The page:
Wizards

Beal talks about dip in offense around the league

Wizards

At the outset of Wednesday's game against the Raptors, everyone knew the conclusion. They just couldn’t figure out the reasoning. 

Scoring is down in the NBA this season, as is Offensive Rating, 3-point shooting, turnover rate, and, most notably, free throw attempts. 

After the Wizards’ 109-100 loss to the Raptors at Capital One Arena, Bradley Beal offered up a few potential reasons as to why. 

“I haven’t talked to many other guys but I definitely see,” Beal said. “Gives me a little peace that I ain’t the only one out here struggling. The whole league is struggling. It’s an adjustment. I think I’ve seen somebody blame the ball the other day...So it’s a lot of adjustments across the league for everybody. There’s really not one thing you could pinpoint, honestly. It could just be the way the chips are falling this year. I don’t know.”

Beal, who scored 31.3 points and averaged 7.7 free throw attempts per game last year, has come out of the gates a bit slower. He’s averaging 24.4 points per game and 4.5 free throw attempts per game. 

That could be chalked up to the added depth on the Wizards’ roster, which has led to more evenly balanced scoring up and down the Wizards’ lineup. But it’s not been just Beal who has seen his offense dip. 

Entering Wednesday night, league field goal percentage had dropped by 1.9% and 3-point shooting by 2.5%. There have been comments about the referees' increased focus on the way they enforce fouls — or lack thereof — and the new basketball (the league switched from Spalding to Wilson as the official ball). Beal was even asked about how the crowds could play into it.

 

“Honestly, that definitely is a little different,” Beal said of full arenas. “I would say from a standpoint of our benching and spacing and depth perception, we didn’t use to have fans under the basket necessarily. Now we have them back under the basket. We had more spacing on our sidelines, we don’t have that anymore. It’s the little, subtle stuff. Definitely having fans and engaging is definitely different too. Granted we had it in the playoffs, but not full capacity.”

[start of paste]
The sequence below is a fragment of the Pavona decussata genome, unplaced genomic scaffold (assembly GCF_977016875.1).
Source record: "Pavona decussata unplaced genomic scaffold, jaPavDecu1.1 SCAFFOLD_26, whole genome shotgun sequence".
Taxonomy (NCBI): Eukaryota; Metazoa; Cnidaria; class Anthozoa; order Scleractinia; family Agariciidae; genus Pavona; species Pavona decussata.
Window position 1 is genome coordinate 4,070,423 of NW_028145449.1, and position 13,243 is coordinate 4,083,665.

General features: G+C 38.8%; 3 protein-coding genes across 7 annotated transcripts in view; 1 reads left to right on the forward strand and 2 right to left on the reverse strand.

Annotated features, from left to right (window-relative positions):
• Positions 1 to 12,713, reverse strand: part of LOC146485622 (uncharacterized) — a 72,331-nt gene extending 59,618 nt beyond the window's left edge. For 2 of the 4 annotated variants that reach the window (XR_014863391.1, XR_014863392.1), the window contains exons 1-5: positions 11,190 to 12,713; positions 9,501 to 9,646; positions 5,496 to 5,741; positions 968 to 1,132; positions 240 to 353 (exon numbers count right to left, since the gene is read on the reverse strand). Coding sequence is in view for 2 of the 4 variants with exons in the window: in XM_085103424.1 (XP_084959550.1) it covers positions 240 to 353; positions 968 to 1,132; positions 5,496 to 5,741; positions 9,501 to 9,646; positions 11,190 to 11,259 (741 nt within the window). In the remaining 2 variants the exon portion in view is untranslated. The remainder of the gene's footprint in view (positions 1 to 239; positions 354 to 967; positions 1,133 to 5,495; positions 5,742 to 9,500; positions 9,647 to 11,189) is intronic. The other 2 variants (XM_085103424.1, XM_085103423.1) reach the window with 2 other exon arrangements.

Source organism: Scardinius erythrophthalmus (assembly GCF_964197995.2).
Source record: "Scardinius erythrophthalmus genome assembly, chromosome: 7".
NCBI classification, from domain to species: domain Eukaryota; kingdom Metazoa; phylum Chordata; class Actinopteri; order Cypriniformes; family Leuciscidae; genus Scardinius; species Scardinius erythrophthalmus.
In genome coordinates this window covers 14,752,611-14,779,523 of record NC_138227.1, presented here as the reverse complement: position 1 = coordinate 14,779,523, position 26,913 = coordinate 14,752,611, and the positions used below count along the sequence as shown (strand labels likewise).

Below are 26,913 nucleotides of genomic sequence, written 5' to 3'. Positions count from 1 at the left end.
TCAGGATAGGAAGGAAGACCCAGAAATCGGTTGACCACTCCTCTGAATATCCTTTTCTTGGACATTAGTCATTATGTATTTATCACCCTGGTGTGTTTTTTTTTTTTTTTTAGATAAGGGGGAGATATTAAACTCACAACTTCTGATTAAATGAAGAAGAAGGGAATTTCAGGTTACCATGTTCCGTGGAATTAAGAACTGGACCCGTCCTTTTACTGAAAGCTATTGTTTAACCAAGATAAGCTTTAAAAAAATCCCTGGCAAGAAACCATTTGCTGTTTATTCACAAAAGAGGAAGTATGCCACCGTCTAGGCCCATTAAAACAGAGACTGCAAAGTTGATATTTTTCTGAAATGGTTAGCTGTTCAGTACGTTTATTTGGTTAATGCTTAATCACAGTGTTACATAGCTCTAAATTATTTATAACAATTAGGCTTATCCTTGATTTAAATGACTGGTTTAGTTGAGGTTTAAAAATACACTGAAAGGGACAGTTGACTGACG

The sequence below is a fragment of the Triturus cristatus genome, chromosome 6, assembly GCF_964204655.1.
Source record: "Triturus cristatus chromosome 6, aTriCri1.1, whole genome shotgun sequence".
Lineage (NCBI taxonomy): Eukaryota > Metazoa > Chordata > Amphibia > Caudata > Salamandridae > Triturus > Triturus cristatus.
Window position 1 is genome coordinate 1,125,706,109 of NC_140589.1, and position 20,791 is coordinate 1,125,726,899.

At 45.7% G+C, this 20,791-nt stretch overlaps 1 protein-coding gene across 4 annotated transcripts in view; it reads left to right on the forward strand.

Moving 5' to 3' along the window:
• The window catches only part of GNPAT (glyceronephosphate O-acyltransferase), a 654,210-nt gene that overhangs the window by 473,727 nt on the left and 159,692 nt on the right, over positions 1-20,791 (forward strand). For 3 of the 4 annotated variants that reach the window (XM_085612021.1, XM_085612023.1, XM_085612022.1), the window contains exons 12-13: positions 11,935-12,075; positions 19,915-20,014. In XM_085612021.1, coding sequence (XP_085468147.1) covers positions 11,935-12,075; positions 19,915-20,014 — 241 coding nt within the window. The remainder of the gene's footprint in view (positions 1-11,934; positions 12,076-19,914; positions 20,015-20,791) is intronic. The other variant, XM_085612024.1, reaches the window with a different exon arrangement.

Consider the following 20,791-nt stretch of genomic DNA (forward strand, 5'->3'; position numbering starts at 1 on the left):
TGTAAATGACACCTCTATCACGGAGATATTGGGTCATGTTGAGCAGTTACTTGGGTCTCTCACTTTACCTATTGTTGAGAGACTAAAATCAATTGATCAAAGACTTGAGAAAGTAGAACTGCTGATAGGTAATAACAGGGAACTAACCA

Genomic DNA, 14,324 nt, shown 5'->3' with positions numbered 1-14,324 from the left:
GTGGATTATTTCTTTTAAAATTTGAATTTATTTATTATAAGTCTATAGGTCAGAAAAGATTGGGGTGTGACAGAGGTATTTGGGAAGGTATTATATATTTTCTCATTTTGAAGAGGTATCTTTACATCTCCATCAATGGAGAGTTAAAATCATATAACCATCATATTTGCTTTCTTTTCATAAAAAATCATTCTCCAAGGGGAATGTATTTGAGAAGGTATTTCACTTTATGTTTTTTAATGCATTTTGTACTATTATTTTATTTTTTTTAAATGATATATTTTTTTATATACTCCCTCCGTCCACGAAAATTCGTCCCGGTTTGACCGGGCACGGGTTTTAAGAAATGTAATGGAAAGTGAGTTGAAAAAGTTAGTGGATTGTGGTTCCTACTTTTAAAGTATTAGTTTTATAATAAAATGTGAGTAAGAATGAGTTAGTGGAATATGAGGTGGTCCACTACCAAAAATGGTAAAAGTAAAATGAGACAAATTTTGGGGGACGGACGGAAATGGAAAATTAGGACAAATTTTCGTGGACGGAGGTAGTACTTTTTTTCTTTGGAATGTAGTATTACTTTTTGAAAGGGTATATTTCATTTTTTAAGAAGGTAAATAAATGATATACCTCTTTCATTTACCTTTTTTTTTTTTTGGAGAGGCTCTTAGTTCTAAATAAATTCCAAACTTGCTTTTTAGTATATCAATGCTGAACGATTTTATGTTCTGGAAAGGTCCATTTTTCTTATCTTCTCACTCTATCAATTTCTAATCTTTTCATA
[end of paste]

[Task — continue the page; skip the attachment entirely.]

Beal was never someone who deliberately chased fouls, but he still ranked near the top of the league in free throw attempts mostly due to how much he handled the ball in the Wizards’ offense a year ago. 

Perhaps the numbers, as they tend to do, will slowly inflate over the course of the season as players get used to new teammates, systems and the new basketball. Or, the dip in offensive production could be here to stay. 

If that’s the case, there are a few pros and cons to consider, too.

“That’s what’s mind-boggling to me,” Beal said. “My free throw attempts went down, but I’m not necessarily a guy who hunts fouls or tries to draw fouls... but that’s tough to grasp in some ways. At the same time, I actually like it. We foul the hell out of some guys and they don’t call it, so I can’t be mad at it. At the same time, a lot of scorers around the league, that’s how you get a rhythm sometimes — just seeing the ball go in. But, I mean, that’s the rules. I’m not mad at them.”